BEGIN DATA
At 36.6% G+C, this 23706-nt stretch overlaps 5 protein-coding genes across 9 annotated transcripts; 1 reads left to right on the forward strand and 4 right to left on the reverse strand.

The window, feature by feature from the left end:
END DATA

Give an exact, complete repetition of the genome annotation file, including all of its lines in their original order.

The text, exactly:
At 36.6% G+C, this 23706-nt stretch overlaps 5 protein-coding genes across 9 annotated transcripts; 1 reads left to right on the forward strand and 4 right to left on the reverse strand.

The window, feature by feature from the left end: